Updated on 09/18/2011 2:06AM

Looking to draw to a flush? You'd better think twice

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Of all the potential hands that players seek to make while playing Texas hold 'em, none is prettier than a flush. Perhaps that aesthetic appeal is what makes otherwise rational poker players routinely abandon common sense and simple mathematics in pursuit of the lovely sight of five suited cards.

Flushes, however, are as treacherous as they are beguiling. Granted, they're fun and they do beat straights and trips, but they're harder to hit than many players think and they often lose to higher flushes and full houses in monster pots that can knock you down or out of a no-limit game or a tournament.

The first thing to realize about drawing for a flush is that just because you are dealt two cards of the same suit does not give you a "good chance" of making a flush, even with five community cards to come. In fact, you are a 15-1 underdog to turn those two suited hole cards into a flush by the river. Unless there are other compelling factors at work, simply picking up two suited cards is not in itself a reason to stay in a pot, but plenty of players do.

The exception is when the unsuited value of your cards still constitutes a hand worth playing and the flush possibility is just a nice bonus. A starting hand such as A-Q suited is an especially strong one because you probably would play an unsuited A-Q anyway and the flush draw is an unlikely but valuable little kicker.

In addition to staying in with a weak suited hand, the biggest miscalculation that players make about flushes is in assessing their chances to complete the draw if the flop leaves them with a four-flush. I have heard many players say casually that they think they have about a 50-50 chance to hit a flush if, say, they see the flop with two diamonds and two more hit the board. They figure there are two more cards to come, and four suits, so they have two cracks at hitting a 1 in 4 proposition.

This might sound right at first, because if you were to randomly select two cards from a fresh 52-card deck, you are indeed 50-50 that one of them will be a diamond or any other particular suit. (You're actually a hair better than 50-50, because if the first card isn't a diamond you now a have a 13 in 51 rather than 13 in 52 chance of getting one on the second card; but let's not split hairs.)

In the post-flop four-flush hold 'em situation, however, you are far less than 50-50 to find that diamond, because you're not getting the turn and river cards from a fresh 52-card deck. You're getting them from a deck in which you know the identity of five "missing" cards - the two in your hand and the three on the board from the flop - and four of those five cards are diamonds.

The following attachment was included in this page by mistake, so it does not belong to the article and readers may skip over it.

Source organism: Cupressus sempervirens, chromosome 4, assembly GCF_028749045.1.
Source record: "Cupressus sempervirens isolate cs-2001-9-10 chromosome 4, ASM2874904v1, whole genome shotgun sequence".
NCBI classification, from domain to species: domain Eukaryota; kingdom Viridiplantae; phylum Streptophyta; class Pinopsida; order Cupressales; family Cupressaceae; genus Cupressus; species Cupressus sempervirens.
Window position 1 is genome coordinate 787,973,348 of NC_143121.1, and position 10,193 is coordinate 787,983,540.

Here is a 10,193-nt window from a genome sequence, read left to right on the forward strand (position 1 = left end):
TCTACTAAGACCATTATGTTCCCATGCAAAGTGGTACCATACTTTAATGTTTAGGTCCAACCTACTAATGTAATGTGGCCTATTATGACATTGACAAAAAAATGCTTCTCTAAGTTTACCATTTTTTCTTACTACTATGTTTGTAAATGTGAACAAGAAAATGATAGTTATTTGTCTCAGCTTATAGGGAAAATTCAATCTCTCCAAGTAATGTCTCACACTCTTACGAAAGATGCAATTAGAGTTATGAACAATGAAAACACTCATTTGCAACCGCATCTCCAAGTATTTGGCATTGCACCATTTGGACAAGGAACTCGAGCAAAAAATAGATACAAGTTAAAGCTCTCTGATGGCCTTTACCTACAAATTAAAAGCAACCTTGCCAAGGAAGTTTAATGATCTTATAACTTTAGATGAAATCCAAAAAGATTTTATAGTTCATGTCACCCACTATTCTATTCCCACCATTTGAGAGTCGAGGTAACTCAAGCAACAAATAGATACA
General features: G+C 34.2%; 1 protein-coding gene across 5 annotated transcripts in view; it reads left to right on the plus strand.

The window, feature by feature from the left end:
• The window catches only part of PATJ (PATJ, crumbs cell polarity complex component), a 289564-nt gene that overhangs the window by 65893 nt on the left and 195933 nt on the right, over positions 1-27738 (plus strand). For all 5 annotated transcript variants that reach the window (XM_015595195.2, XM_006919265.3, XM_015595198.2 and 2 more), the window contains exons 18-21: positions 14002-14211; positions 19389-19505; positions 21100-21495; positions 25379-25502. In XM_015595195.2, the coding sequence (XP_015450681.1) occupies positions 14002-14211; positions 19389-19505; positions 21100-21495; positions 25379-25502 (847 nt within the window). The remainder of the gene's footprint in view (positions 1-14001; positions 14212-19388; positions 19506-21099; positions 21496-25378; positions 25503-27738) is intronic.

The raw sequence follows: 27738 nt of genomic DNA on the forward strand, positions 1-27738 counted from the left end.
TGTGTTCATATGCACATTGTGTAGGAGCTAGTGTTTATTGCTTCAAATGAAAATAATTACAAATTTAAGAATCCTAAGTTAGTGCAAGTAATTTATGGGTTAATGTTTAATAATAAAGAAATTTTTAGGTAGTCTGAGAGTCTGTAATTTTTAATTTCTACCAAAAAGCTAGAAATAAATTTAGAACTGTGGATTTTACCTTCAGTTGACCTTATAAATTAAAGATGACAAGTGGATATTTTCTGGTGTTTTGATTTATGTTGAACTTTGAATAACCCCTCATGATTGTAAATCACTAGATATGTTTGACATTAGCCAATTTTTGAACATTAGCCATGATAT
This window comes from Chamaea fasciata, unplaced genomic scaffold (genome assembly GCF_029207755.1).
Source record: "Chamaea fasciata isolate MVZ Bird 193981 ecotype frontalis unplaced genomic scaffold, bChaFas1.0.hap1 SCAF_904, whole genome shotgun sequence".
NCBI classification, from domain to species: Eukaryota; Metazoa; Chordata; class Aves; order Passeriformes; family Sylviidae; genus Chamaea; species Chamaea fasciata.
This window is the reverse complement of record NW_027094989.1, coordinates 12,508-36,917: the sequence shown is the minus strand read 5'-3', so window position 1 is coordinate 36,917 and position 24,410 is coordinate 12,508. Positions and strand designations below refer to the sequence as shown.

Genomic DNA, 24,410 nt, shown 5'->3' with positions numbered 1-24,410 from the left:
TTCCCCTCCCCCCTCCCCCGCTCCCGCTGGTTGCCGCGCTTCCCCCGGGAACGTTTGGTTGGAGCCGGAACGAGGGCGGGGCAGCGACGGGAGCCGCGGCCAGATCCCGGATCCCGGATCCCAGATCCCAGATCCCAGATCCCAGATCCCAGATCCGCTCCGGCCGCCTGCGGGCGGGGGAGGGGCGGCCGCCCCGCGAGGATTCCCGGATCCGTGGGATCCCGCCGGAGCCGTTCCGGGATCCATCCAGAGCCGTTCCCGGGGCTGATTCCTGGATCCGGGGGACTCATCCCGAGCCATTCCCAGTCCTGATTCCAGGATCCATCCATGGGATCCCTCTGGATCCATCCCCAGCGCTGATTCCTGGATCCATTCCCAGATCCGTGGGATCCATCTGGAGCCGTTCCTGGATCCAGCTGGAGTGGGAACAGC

So you're not drawing two cards from a 52-card deck with 13 diamonds; you're drawing from among 47 unseen cards that now include only nine (13 minus 4) diamonds. So you've gone from a 13 of 52 chance of getting a diamond, a 25 percent possibility, to a 9 in 47 chance, which is only a 19.1 percent chance. If you miss that, your chances on the river card are now 9 in 46, or 19.5 percent. So your chances aren't 25 plus 25 percent, they're 19.1 plus 19.5 percent, means you are less than 39 percent rather than 50 percent to hit a flush.

And remember, that's just to complete a flush, not necessarily to win the hand. Full houses are far more common in hold' em than in other five-card games, not only because you are making the best five-card hand from seven cards but also because full houses become much likelier with five community cards that often include a pair. Many a flush-chasing player has been knocked out of a big game or tournament when the river card completes his flush but also pairs the board to give someone else a full house. Also, if your two suited hole cards don't include the ace, there's always the chance that someone else has completed a higher flush. In these cases, hitting your flush on the river can go from exhilarating to bankrupting very quickly.

Given that your chances of completing a four-flush draw after the flop are actually closer to 39 than 50 percent, it should be obvious that this is a hand you never want to play heads-up. That's like betting an even-money shot at the racetrack that you believe has far less than a 50 percent chance of winning. If you don't understand why that's a bad idea, you shouldn't be playing cards - or if you are, you should be playing with me. I will send a car.